Three hundred of America's high school seniors, including two from Plainview, were recently honored for their excellence in science as they reached the semifinals of the Intel Science Talent Search (STS). Often considered the "Junior Nobel Prize," the Intel STS is America's oldest and most prestigious pre-college science competition.
Each of the 300 semifinalists will receive $1,000 in recognition of their scientific achievements. In addition, schools will receive $1,000 per semifinalist to support their science and math programs.
Students were judged on their individual research ability, scientific originality and creative thinking. The research projects cover all disciplines of science, including chemistry, physics, mathematics, engineering, social science and biology. All Intel STS entries were reviewed and judged by top scientists from a variety of disciplines.
Samuel John and Alexander Slade are the semi-finalists from Plainview-Old Bethpage JFK High School.
Samuel John's project was entitled "Differential Effects on Blockage of GABA A Receptors on Inspiratory Phase Fast Oscillatory Rhythms."
"I did a project on the neuronal mechanisms that control breathing," said John. "There was an experiment done in a lab on a rat. We blocked certain receptors on neurons and wanted to see how that would affect the short-time scale rhythms. I then processed all of the data and found, after looking at the graphs, that one peak increased and the other decreased. This showed that there was a switching of the neurons that were being activated and inactivated. This is not what I expected to find."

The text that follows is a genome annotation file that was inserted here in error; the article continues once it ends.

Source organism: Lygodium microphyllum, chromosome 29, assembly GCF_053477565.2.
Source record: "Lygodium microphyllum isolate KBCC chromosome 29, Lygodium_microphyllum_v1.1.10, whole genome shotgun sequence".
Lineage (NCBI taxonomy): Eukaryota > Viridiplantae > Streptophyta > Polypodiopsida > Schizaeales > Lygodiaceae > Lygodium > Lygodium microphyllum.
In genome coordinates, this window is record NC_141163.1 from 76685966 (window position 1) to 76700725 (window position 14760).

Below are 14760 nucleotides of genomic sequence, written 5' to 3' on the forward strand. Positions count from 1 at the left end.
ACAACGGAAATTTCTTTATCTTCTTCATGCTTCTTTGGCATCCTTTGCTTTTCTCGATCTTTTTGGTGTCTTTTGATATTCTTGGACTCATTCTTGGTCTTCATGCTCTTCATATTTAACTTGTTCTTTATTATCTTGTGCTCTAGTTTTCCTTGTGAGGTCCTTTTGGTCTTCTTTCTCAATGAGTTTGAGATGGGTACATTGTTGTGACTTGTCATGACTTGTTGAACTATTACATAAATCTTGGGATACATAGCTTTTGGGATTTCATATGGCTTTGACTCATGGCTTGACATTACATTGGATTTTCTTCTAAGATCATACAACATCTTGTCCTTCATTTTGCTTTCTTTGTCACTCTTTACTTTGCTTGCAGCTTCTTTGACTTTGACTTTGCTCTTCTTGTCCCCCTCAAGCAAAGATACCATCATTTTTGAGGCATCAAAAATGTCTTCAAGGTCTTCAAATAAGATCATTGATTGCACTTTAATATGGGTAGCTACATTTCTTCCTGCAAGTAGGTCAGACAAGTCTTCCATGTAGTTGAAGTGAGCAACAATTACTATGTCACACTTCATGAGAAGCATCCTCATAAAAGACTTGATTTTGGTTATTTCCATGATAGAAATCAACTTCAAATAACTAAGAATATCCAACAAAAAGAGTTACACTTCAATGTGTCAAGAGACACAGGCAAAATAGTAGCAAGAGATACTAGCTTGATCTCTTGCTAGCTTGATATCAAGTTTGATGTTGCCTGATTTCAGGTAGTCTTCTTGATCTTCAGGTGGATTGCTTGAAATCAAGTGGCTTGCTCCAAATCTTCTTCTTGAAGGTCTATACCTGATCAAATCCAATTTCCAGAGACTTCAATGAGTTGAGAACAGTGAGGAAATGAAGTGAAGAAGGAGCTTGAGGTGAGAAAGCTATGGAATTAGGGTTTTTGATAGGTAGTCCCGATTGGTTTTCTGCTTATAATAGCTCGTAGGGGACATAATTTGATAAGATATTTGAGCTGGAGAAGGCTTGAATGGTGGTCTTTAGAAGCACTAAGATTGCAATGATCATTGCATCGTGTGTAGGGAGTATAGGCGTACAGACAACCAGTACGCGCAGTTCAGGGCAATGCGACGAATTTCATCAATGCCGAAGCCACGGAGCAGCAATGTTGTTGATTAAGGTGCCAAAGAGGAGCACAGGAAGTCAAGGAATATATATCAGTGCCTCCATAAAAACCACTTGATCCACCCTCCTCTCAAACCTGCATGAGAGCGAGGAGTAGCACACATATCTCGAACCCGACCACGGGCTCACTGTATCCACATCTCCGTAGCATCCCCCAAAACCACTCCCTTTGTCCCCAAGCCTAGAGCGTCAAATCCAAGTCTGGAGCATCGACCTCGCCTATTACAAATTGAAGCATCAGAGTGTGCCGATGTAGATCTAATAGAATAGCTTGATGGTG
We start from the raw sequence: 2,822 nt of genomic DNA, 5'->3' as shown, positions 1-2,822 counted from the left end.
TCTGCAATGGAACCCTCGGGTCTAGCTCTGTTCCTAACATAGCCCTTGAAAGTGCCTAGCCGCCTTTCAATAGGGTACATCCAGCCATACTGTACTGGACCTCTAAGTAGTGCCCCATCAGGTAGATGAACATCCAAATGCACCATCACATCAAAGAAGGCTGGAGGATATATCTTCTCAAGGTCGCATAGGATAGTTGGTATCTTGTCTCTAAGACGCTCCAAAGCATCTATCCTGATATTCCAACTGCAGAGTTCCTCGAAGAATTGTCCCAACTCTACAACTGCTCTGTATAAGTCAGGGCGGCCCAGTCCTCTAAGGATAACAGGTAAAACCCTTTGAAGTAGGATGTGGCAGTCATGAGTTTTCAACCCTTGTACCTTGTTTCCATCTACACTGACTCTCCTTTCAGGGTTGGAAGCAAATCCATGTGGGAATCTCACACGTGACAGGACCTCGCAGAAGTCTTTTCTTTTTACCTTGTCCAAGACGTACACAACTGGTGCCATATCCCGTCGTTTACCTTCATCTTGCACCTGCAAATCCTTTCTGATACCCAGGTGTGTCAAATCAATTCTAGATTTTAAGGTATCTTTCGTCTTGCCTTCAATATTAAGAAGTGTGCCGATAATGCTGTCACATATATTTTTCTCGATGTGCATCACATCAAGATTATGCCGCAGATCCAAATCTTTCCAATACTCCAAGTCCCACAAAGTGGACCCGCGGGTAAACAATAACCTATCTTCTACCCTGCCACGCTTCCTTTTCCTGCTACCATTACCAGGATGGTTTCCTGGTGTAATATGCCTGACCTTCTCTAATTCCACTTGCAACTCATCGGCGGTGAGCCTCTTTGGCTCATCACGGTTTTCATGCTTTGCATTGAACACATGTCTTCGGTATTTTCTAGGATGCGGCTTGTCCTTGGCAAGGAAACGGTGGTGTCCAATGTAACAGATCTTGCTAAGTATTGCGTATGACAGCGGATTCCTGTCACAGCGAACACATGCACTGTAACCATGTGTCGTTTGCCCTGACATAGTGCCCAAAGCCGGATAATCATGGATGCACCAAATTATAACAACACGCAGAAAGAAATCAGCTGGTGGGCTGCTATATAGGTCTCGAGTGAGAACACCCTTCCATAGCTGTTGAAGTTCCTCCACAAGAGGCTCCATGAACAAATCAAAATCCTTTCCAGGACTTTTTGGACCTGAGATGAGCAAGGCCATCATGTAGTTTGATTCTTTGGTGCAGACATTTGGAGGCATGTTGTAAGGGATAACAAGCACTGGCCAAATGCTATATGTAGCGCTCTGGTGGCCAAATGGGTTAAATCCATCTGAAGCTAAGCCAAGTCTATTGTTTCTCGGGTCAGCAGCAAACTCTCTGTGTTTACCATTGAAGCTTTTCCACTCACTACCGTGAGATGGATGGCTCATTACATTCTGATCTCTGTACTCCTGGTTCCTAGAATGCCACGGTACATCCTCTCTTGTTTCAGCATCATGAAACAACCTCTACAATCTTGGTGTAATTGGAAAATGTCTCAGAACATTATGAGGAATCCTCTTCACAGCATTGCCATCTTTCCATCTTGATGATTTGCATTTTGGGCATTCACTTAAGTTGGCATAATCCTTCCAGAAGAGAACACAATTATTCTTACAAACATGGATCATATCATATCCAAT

John worked with mentors Dr. Ki Chon and Dr. Irene Solomon at Stony Brook University. He is interested in pursuing medicine after he graduates in June.
Alexander Slade's project was entitled "The Expression of Connexin 36 in GABAergic Neurons in Respiratory Related Brainstem Regions of Adult Rat."
"I localized proteins within the rat brain stem. The goal was to understand the mechanisms underlying fast oscillatory behavior within the rat's brain and respiratory system," said Slade, who worked with mentor Dr. Irene Solomon at Stony Brook University.
"This was a biology project," he said. "The health implications are not really there yet. We know so little about this right now."
"I am thrilled to have these two Intel semi-finalists," said Melanie Krieger, Director of Research for Plainview-Old Bethpage School District. "This really validates our program. These two students really worked hard, took initiative and enjoyed themselves as they did their research. This really raised the bar for the students in the years to come. Our students in grades 9-12 really work hard and we hope to move this program into the middle school to continue the success there."
The Intel finalists will be announced on Jan. 28.